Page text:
June 2009


It’s amazing how sometimes a one-day jaunt can really make it seem like you had a big vacation.  I highly recommend thinking in these terms.

Some day-trips can be free, and others not.  We chose the “not” this time, and spent one day in Chicago.  It was a very pleasant day indeed.  Chicago is such a congenial city with an atmosphere of friendliness and general well-being!

Visiting my parents allowed us to drive to South Bend, where we caught the old South Shore train for a 2 1/2 hour ride straight into the heart of Chicago.  My Younger Son and I had planned a perfect itinerary which gave us the following:

We rode the elevated train to the Sears Tower area.

We went up into the Sears Tower.

We enjoyed watching the interaction between a large Amish group and the “big city” employees there.  Young employees were taking photos of families for the official Sears Tower photo (which the Tower would try to sell us later); I whispered to the young man that the Amish might not like to have their photos taken.  He was startled, but didn’t really care.  After herding the 15 into a reasonable group, and being ready to take the photo, the Amish patriarch finally realized the intent, and politely put a stop to that;  but I’m not sure he ever did understand WHY they wanted to take a photo in the first place.  It WAS very disconcerting to me too!

I do not have a photograph of that incident.

We ate our packed lunch in a beautified area amongst the skyscrapers.

Then with a self-guided tour in hand, we walked the financial district and the shopping district with architecture in mind.

The Daley Plaza (Picasso)

Tiffany Mosaic Dome–the largest of its kind–on the ceiling of the former Marshall Field’s Department Store

The Great Clock at Marshall Field’s

The Rookery, remodeled by Frank Lloyd Wright in 1907.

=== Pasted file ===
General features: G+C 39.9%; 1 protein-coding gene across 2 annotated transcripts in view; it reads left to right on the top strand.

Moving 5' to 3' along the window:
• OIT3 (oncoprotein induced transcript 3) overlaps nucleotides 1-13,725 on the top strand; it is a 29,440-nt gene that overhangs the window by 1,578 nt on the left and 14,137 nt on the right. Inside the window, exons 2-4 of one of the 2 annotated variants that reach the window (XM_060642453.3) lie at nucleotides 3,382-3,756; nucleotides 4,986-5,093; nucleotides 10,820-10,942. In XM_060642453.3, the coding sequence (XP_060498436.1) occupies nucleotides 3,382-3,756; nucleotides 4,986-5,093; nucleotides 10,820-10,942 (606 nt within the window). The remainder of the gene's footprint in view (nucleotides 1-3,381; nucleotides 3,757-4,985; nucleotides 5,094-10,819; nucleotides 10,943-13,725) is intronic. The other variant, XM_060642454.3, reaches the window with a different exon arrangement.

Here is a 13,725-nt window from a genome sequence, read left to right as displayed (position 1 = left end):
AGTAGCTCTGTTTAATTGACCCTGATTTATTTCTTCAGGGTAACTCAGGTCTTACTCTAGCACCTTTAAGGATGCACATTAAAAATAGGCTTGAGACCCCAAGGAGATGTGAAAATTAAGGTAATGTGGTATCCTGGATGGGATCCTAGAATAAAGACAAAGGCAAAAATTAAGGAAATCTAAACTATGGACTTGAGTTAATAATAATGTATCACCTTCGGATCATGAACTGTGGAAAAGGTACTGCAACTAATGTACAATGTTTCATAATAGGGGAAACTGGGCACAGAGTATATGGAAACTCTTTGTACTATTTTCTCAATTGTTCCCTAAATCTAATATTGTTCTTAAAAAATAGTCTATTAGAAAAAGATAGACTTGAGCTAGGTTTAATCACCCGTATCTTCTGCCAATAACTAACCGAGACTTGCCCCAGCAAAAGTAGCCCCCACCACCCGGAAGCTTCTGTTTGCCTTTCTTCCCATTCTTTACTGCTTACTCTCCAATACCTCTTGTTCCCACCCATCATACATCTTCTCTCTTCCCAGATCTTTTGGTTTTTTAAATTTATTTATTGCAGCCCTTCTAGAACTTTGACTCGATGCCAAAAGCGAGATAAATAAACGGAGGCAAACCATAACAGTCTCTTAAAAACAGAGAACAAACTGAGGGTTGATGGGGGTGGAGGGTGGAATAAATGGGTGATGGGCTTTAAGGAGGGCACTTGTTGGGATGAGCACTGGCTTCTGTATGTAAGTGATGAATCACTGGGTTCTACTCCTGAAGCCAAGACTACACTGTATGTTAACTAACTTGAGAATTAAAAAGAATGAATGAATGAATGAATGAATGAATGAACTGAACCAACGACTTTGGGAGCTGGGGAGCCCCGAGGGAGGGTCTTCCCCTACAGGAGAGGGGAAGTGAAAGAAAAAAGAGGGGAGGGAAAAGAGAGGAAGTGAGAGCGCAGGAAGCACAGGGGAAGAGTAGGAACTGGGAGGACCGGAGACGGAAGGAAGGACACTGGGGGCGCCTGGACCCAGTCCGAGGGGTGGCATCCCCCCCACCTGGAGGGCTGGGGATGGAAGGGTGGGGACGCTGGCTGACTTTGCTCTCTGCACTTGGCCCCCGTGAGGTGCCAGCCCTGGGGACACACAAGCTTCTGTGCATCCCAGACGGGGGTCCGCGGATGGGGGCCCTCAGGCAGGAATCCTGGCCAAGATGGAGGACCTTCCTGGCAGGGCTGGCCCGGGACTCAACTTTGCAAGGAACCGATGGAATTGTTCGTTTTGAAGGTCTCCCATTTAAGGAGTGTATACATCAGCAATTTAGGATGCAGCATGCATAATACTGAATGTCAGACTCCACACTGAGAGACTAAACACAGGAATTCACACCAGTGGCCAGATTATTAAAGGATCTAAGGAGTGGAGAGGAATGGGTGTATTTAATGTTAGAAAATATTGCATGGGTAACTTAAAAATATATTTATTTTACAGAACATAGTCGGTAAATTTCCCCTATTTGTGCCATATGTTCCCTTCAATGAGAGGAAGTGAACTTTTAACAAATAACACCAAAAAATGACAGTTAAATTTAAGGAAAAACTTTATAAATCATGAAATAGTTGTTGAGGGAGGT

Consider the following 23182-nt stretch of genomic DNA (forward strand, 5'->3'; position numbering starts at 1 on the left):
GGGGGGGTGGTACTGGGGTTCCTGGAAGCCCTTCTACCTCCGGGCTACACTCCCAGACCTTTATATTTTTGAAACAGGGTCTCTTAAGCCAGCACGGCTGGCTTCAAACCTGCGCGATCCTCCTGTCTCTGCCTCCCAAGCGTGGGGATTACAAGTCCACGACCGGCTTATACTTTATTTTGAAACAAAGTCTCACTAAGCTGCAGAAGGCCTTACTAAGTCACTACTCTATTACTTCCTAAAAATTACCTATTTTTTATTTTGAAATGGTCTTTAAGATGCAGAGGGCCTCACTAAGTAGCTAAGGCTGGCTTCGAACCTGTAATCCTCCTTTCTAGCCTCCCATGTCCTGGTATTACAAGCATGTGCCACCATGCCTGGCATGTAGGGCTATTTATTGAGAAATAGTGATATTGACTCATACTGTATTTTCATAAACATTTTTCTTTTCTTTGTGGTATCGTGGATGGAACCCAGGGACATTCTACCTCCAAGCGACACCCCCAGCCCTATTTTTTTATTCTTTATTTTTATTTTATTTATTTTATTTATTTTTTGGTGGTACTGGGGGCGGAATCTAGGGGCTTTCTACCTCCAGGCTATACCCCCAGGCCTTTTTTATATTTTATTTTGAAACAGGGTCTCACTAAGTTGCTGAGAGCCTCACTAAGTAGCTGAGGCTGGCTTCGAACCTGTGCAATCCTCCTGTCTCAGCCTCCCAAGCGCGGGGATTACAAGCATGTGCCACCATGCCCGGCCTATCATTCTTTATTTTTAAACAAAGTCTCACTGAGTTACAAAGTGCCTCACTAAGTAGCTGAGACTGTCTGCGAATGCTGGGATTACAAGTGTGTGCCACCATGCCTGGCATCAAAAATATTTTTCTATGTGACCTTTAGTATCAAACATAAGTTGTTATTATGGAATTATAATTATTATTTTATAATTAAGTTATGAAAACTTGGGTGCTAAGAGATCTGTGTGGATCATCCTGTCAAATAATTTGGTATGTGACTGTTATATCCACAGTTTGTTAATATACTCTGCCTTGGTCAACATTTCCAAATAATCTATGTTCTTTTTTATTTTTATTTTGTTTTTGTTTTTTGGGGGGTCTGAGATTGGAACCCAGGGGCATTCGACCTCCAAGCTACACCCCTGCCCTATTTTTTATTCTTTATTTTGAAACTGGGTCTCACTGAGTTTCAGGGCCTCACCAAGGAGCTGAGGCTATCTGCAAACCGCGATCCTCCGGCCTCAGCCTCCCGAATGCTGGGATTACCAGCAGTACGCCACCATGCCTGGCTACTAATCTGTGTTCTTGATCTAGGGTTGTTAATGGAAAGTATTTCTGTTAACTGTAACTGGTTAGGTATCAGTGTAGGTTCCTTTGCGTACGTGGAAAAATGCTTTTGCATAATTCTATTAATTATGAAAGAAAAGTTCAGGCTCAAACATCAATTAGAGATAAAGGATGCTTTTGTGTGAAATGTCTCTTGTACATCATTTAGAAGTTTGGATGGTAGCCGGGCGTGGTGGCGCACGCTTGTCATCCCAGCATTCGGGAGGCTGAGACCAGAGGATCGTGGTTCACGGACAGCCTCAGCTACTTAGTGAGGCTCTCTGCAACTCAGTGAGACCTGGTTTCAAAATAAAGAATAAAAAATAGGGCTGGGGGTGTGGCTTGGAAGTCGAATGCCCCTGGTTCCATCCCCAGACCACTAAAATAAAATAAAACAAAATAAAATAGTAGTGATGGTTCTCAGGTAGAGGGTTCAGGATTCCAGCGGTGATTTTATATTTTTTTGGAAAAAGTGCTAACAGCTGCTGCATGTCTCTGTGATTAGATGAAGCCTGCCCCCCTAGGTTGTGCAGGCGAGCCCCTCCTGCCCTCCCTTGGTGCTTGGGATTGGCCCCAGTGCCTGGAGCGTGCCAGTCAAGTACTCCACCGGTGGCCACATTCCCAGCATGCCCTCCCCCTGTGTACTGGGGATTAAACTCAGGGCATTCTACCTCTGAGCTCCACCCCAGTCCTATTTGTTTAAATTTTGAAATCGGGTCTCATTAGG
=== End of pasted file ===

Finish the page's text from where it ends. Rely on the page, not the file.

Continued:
We got on a city bus, went to Navy Pier, and sailed on a tallship.

My two sons helped to hoist the sails.

We ate at a restaurant that served excellent gluten-free food for us, spent a very fast time at the Art Institute, and slept much of the way home on the train.



Years ago, my Older Son took swimming lessons at the home of a marvelous teacher.   She was stern, but very encouraging.  The children made huge advances in their swimming and she made them strong in spirit.

It was often a harrowing experience for the mothers on the side.

On the last day, the children had their test.  One of the challenges was to tread water for five minutes, using three different styles when the teacher called them out.

These students were determined to pass on to the next level and they worked so very hard.  While the mothers clenched their teeth, gnawed their fingers, and practically wept, the children paddled and treaded and bobbed and struggled to endure the five minutes.  I will always remember one child in particular, whose little moon of a face was the only thing sticking above water.  The teacher shouted and shouted “You can do it!  Keep going!  Only one more minute!  You’re doing great!” the entire time.  It was very moving.

Sometimes I feel like that child.

That’s why I haven’t written lately, or read your posts, either, friends.  But my list of Things to Get Done Right This Very Minute will be whittled down soon, and I’ll be back!

Meanwhile, I’m so thankful for my flower garden!  This is the first time in years I’ve felt well enough to keep on top of that physical work (yay, celiacs!).

This peony bush was supposed to be dark red instead of the pale pink it is.

Coreopsis lets the weeds crowd it out, but it gives a great spot of color in the garden.

The chives and clematis are done blooming, and the peonies are starting to finish up too.

Very few weeds exist here!